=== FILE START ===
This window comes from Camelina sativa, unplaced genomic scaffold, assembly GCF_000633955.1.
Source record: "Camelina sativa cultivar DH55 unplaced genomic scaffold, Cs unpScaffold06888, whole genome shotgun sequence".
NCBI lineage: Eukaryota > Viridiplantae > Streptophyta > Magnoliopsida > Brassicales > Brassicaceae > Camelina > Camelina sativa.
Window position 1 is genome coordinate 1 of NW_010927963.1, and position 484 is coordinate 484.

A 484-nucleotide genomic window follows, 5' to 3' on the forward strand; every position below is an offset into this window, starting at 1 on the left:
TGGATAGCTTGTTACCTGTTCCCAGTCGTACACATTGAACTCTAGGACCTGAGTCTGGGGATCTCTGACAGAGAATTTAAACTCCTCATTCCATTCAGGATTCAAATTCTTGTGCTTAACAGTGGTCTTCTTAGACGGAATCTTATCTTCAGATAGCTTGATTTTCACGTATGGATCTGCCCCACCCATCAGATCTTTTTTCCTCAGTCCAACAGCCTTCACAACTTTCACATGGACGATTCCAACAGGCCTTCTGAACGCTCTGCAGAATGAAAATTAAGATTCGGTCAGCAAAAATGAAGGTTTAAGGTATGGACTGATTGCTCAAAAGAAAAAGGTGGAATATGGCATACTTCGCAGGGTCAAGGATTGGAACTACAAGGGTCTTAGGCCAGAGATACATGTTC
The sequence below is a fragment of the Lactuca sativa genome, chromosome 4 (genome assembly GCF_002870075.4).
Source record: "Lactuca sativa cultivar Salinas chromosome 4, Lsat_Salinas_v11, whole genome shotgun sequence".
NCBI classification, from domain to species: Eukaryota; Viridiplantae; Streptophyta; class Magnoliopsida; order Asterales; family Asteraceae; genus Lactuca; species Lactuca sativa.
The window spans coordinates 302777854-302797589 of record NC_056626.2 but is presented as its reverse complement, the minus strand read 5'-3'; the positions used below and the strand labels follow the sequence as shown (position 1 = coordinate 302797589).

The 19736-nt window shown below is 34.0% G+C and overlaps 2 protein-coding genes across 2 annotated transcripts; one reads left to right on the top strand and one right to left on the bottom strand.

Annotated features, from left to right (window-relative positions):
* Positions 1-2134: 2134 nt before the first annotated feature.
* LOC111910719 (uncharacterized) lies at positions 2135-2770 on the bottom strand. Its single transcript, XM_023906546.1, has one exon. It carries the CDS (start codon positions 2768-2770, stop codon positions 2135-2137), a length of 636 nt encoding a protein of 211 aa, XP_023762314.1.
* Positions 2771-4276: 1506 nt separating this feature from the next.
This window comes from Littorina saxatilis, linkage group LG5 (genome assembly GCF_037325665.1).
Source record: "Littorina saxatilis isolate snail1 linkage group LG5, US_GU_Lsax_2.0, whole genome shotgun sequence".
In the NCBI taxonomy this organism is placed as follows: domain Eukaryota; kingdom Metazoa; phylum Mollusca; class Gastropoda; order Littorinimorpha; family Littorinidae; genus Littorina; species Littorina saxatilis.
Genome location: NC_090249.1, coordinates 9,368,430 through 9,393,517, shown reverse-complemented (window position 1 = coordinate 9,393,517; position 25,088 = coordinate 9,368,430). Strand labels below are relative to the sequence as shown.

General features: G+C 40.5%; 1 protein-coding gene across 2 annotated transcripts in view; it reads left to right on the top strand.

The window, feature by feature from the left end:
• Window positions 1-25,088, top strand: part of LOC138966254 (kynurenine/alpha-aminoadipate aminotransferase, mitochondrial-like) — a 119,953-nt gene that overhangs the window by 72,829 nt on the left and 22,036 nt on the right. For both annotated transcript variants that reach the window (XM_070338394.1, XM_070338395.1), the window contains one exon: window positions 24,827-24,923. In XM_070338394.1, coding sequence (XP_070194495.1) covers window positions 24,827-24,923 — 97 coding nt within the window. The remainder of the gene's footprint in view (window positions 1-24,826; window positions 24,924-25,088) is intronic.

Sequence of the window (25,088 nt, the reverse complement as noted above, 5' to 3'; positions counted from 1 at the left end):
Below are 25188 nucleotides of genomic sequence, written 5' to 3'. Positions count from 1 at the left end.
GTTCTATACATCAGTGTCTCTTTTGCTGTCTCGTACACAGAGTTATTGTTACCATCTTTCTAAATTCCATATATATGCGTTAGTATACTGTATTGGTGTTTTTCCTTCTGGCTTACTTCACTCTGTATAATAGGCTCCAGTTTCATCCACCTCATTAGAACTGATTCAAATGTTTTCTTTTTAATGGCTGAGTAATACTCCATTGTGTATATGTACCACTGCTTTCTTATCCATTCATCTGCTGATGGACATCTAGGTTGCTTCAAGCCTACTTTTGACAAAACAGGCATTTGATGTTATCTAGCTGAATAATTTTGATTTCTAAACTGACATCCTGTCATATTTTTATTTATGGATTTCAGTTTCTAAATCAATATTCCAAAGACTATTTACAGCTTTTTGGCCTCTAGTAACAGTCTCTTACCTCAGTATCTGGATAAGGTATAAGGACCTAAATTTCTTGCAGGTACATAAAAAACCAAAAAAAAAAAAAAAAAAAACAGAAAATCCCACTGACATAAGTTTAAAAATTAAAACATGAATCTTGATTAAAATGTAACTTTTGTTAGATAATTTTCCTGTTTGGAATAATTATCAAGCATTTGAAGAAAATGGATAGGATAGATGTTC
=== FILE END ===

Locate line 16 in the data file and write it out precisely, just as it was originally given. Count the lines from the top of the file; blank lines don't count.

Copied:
This window comes from Littorina saxatilis, linkage group LG5 (genome assembly GCF_037325665.1).